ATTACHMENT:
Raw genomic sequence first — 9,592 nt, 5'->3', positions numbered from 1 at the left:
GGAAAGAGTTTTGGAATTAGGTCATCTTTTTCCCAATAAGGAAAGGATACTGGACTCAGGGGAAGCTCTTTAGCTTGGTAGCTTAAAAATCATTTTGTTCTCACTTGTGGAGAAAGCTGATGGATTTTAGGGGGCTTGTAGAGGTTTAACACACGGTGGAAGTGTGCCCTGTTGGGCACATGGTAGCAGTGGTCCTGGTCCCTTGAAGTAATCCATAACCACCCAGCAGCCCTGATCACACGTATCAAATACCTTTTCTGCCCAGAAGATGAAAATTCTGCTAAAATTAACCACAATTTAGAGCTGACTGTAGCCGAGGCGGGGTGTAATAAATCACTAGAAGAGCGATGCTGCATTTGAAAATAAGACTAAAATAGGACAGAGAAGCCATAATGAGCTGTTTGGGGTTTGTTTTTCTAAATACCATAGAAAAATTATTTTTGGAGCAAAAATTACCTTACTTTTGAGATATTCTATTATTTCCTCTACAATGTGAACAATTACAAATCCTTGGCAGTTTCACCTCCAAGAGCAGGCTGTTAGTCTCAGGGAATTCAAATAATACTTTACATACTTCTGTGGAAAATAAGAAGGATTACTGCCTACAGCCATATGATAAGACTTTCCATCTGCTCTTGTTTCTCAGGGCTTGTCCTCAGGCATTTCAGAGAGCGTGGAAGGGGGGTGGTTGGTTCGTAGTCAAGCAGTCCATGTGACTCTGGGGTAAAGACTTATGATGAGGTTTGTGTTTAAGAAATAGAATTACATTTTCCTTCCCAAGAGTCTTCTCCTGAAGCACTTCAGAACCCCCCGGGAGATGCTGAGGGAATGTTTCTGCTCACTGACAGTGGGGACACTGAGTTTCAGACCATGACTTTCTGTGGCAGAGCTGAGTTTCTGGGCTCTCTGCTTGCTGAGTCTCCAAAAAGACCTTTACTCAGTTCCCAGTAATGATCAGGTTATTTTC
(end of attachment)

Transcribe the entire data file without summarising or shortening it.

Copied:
Raw genomic sequence first — 9,592 nt, 5'->3', positions numbered from 1 at the left:
GGAAAGAGTTTTGGAATTAGGTCATCTTTTTCCCAATAAGGAAAGGATACTGGACTCAGGGGAAGCTCTTTAGCTTGGTAGCTTAAAAATCATTTTGTTCTCACTTGTGGAGAAAGCTGATGGATTTTAGGGGGCTTGTAGAGGTTTAACACACGGTGGAAGTGTGCCCTGTTGGGCACATGGTAGCAGTGGTCCTGGTCCCTTGAAGTAATCCATAACCACCCAGCAGCCCTGATCACACGTATCAAATACCTTTTCTGCCCAGAAGATGAAAATTCTGCTAAAATTAACCACAATTTAGAGCTGACTGTAGCCGAGGCGGGGTGTAATAAATCACTAGAAGAGCGATGCTGCATTTGAAAATAAGACTAAAATAGGACAGAGAAGCCATAATGAGCTGTTTGGGGTTTGTTTTTCTAAATACCATAGAAAAATTATTTTTGGAGCAAAAATTACCTTACTTTTGAGATATTCTATTATTTCCTCTACAATGTGAACAATTACAAATCCTTGGCAGTTTCACCTCCAAGAGCAGGCTGTTAGTCTCAGGGAATTCAAATAATACTTTACATACTTCTGTGGAAAATAAGAAGGATTACTGCCTACAGCCATATGATAAGACTTTCCATCTGCTCTTGTTTCTCAGGGCTTGTCCTCAGGCATTTCAGAGAGCGTGGAAGGGGGGTGGTTGGTTCGTAGTCAAGCAGTCCATGTGACTCTGGGGTAAAGACTTATGATGAGGTTTGTGTTTAAGAAATAGAATTACATTTTCCTTCCCAAGAGTCTTCTCCTGAAGCACTTCAGAACCCCCCGGGAGATGCTGAGGGAATGTTTCTGCTCACTGACAGTGGGGACACTGAGTTTCAGACCATGACTTTCTGTGGCAGAGCTGAGTTTCTGGGCTCTCTGCTTGCTGAGTCTCCAAAAAGACCTTTACTCAGTTCCCAGTAATGATCAGGTTATTTTC